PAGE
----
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Updated guidelines for authors of letters to Thorax
Here at Thorax we believe that letters are the life blood of a journal. Correspondence in response to published articles provides comment and alternative interpretations of data that promote debate, may be unexpected, and add value to the original work. Readers may also take the opportunity to present complementary research findings in such a letter. Moreover, we also publish research letters in Thorax and these are a useful method to present original and important data, or interesting observations that are too limited in scope to require a complete paper. All our letters are cited in PubMed and linked to the original paper.
We wish to encourage you to submit more letters, to join the debate about the work that we publish, and thus to contribute to the vibrancy of our wonderful specialty. To facilitate this we have updated the author guidelines for letters in Thorax. The changes are also an attempt to make our letters page more timely, more up to date and more succinct, which will enable us to publish more of your correspondence. We have previously trialled a feature where “rapid responses” to a published article were posted online. However, we felt that all correspondence about published articles should be submitted for consideration of publication in the full print journal and thus we discontinued the rapid responses feature.
For responses to published articles your letter must reach us by the end of the following calendar month (for example, by the end of July for letters referring to articles in the June print issue) and be a maximum length of 400 words, with one figure or table and no more than five references. However, Thorax has an online repository facility so additional information including methodology, data and tables could be placed in the online supplement. You can also get a head start on debating our published papers by viewing accepted work using our Online First facility in which papers are published online in full as soon as they have been accepted for publication. All letters are submitted through our online submission Bench Press system and we always invite the corresponding author of a paper to comment on letters in response to their work. However, as we receive more letters than we can publish, we reject a proportion of letters written in response to published papers. In this case, we always endeavour to supply the authors of a letter with the response received from the original authors.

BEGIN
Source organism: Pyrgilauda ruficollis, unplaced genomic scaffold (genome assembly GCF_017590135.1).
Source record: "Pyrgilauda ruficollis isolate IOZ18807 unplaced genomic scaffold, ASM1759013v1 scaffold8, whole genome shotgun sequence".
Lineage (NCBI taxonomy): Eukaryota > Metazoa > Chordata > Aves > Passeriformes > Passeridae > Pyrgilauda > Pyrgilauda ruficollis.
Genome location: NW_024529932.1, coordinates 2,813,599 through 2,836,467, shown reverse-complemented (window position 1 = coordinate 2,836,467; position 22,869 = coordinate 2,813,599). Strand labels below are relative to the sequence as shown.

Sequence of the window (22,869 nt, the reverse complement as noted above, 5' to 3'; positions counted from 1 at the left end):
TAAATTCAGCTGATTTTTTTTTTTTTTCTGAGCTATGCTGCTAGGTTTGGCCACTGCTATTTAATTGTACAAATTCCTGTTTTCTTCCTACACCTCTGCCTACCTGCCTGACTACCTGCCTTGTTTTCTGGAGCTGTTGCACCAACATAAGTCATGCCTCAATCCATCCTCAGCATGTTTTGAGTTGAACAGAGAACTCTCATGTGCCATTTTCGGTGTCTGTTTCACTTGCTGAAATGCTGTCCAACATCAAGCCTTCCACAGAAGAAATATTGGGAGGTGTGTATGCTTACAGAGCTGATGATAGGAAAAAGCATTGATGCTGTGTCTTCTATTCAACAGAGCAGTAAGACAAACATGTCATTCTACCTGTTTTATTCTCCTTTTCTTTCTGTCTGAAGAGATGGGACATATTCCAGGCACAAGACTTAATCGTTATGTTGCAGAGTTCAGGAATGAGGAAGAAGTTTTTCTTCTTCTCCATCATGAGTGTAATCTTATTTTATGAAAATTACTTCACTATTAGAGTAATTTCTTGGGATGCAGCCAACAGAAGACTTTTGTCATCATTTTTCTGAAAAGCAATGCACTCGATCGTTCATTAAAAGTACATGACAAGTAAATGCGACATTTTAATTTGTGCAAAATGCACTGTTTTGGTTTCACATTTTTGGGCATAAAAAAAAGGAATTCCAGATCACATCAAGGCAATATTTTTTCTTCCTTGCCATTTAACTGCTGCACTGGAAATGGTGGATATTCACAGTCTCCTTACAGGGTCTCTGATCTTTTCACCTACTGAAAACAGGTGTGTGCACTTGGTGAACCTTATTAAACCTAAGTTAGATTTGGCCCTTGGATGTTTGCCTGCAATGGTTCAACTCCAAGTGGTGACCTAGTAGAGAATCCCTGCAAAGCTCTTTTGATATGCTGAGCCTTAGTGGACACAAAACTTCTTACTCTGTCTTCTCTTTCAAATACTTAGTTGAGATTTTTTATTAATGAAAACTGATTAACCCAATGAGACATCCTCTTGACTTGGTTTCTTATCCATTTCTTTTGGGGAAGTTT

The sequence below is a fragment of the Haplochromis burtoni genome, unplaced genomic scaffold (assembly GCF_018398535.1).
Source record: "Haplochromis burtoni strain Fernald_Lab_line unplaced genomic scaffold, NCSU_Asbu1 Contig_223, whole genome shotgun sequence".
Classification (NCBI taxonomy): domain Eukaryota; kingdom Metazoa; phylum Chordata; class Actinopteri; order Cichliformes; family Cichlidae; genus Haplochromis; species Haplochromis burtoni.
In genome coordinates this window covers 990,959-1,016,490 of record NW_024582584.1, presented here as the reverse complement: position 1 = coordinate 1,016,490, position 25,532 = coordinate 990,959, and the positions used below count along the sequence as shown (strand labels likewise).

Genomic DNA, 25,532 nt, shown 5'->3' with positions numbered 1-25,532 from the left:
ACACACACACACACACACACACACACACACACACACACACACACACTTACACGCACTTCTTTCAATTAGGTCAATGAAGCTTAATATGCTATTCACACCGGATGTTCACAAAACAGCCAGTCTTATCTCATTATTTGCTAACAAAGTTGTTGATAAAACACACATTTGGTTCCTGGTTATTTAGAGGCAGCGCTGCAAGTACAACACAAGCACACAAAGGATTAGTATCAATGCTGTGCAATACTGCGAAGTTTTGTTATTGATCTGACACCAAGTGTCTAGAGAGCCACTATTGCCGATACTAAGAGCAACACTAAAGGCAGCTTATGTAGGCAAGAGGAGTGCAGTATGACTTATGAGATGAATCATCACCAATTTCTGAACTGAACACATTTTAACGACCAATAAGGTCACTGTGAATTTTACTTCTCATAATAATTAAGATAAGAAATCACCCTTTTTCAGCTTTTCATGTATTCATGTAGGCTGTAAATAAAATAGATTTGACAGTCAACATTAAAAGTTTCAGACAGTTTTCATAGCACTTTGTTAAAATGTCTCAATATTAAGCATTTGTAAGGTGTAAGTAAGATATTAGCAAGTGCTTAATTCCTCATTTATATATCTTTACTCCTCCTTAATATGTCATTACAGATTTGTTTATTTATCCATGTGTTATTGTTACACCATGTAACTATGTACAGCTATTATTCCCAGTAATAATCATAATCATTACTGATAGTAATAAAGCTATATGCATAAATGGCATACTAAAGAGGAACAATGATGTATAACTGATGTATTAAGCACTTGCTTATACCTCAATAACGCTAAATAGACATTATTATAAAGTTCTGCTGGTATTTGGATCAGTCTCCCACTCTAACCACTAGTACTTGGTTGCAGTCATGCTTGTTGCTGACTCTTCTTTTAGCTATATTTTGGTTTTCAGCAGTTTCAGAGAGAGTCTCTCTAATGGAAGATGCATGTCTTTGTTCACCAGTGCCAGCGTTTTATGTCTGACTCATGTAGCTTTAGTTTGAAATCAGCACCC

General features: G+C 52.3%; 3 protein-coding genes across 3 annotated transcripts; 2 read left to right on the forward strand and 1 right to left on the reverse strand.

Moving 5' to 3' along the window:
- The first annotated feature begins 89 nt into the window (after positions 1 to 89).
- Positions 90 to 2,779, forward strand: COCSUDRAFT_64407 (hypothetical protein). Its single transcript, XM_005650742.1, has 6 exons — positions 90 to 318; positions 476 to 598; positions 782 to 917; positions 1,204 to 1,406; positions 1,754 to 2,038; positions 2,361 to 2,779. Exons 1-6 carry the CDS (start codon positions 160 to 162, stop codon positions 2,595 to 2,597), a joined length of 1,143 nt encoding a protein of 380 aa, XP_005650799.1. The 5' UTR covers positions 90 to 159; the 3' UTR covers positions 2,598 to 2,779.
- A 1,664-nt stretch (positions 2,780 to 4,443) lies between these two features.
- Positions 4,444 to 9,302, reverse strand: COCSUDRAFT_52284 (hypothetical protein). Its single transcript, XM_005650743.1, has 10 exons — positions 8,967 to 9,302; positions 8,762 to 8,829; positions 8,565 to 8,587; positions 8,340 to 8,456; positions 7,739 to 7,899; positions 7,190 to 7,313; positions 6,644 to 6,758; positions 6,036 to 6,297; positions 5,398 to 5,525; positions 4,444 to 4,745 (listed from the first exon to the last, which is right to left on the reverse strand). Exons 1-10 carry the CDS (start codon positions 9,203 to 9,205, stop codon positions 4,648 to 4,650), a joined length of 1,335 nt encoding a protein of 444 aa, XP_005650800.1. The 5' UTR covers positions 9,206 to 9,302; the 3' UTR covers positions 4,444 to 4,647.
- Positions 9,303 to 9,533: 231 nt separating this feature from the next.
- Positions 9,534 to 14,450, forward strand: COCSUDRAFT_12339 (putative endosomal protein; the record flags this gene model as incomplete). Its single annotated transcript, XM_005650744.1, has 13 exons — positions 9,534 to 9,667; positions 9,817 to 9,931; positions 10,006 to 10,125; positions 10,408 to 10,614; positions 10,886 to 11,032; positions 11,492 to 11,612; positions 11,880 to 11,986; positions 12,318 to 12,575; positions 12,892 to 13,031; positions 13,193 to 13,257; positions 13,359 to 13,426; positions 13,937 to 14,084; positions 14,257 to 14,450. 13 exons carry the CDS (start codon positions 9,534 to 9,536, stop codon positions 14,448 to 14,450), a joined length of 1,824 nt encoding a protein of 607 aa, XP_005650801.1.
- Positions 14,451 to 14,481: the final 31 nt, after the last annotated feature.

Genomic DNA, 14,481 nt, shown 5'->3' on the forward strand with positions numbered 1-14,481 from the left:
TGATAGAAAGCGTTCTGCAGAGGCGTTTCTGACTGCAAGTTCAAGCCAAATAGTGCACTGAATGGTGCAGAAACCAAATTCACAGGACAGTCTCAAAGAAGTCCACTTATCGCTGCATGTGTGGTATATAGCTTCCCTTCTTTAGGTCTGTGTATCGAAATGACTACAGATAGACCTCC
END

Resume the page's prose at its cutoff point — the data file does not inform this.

For original research letters the maximum length will be 500 words, again with no more than one figure or table and five references. As for correspondence, authors may also make use of the online supplement. All original letters are first seen by one of us, and some of these may be rejected without further review if we feel they do not reach a standard for publication or are not of sufficient interest to the readership of the journal. We send out the remainder of original research letters for further peer review, usually to two reviewers. These letters will then be discussed by the Editors at the regular editorial committee meetings in the same way that we discuss all potentially acceptable papers. However, as with original papers, we also have to reject a significant proportion of the research letters submitted.
Letters pages in the journal are important and help us directly to involve you, our readers. Please keep debates alive in respiratory medicine by writing to Thorax with your comments about the work we have published. This will surely benefit our specialty and stimulate further research.